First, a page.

Thursday, 13th June 2019
13:30 - 14:30
CESS Seminar Rooms - 3 George Street Mews
Too Risky to Hedge: an Experiment on Narrow Framing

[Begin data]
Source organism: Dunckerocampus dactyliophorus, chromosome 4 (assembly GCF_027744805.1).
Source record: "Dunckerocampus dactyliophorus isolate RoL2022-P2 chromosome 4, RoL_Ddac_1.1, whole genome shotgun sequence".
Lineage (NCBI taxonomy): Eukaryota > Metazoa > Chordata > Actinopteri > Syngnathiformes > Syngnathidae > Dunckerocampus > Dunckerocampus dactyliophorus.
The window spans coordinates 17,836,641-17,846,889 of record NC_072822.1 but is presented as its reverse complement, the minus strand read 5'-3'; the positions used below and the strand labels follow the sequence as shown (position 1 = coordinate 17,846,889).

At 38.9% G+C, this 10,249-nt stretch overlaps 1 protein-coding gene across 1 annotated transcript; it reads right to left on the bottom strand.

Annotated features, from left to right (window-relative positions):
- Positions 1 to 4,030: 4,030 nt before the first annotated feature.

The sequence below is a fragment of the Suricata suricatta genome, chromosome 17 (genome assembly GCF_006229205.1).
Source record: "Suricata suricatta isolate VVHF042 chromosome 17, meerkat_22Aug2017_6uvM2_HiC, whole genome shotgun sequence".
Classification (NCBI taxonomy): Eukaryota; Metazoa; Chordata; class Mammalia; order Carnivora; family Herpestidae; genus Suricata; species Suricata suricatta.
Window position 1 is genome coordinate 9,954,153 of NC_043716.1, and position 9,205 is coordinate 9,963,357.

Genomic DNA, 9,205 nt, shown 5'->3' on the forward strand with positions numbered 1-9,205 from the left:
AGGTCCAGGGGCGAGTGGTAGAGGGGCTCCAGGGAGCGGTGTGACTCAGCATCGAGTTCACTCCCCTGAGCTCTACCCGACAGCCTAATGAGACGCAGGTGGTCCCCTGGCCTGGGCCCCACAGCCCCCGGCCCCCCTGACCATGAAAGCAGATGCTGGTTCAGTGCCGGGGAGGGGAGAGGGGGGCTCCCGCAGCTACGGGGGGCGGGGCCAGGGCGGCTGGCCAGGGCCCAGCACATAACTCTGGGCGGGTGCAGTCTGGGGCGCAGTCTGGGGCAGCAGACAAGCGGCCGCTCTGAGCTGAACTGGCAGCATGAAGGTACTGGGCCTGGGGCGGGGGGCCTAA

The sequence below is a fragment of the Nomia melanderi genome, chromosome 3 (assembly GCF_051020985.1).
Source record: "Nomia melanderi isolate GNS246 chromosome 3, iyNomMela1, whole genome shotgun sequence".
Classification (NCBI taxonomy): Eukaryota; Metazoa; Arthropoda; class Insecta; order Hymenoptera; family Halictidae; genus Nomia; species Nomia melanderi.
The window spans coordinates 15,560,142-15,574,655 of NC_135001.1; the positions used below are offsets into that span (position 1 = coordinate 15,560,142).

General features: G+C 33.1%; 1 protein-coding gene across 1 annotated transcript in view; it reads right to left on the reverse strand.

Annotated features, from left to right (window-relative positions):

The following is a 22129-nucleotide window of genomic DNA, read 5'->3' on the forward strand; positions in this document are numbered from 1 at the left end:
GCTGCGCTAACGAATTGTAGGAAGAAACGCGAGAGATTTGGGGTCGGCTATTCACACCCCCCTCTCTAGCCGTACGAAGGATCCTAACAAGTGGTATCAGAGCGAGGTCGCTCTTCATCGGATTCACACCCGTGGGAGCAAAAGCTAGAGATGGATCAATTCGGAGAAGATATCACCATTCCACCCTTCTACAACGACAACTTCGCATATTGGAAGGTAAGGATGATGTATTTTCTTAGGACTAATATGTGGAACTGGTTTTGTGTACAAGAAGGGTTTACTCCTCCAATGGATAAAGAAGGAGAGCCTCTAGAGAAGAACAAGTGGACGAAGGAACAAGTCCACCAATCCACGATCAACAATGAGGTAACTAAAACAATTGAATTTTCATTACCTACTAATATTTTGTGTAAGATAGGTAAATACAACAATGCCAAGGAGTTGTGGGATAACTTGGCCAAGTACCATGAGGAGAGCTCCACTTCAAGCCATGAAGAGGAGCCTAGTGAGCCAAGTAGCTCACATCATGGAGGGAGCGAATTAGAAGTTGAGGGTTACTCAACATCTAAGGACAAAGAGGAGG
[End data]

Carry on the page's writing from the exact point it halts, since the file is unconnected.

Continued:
When making a series of decisions at the same time, individuals tend to consider each decision separately rather than all of them jointly. This tendency, also known as narrow framing in behavioral economics, has been used to explain various financial behaviors such as under-diversification puzzle. When considering how much insurance to buy, individuals face two interdependent decisions: hedging the existent risk and taking a new risk which is measured by the difference between insurance premium and indemnity in case of losses. Aversion to risk and failure to integrate two decisions altogether imply a low insurance demand, in comparison with a fully rational decision maker. Though this explanation is intuitively appealing, empirical evidence of the impact of narrow framing on hedging is lacking. In this paper, we conduct a laboratory experiment to fill this gap. Our experiment allows us to distinguish narrow framing from many other well-known decision theories under uncertainty. Participants in our experiment face two types of tasks: investment task and insurance task, in both risky and ambiguous decision situations. In insurance task the existent risks can be either about gains or losses. As results, we find that prospect theory can explain well our data, but only when it’s combined with narrow framing. About 20% of participants across decision situations can be classified as completely narrow framers. Estimating a structural model, we find a degree of narrow framing about 50% on an aggregate level.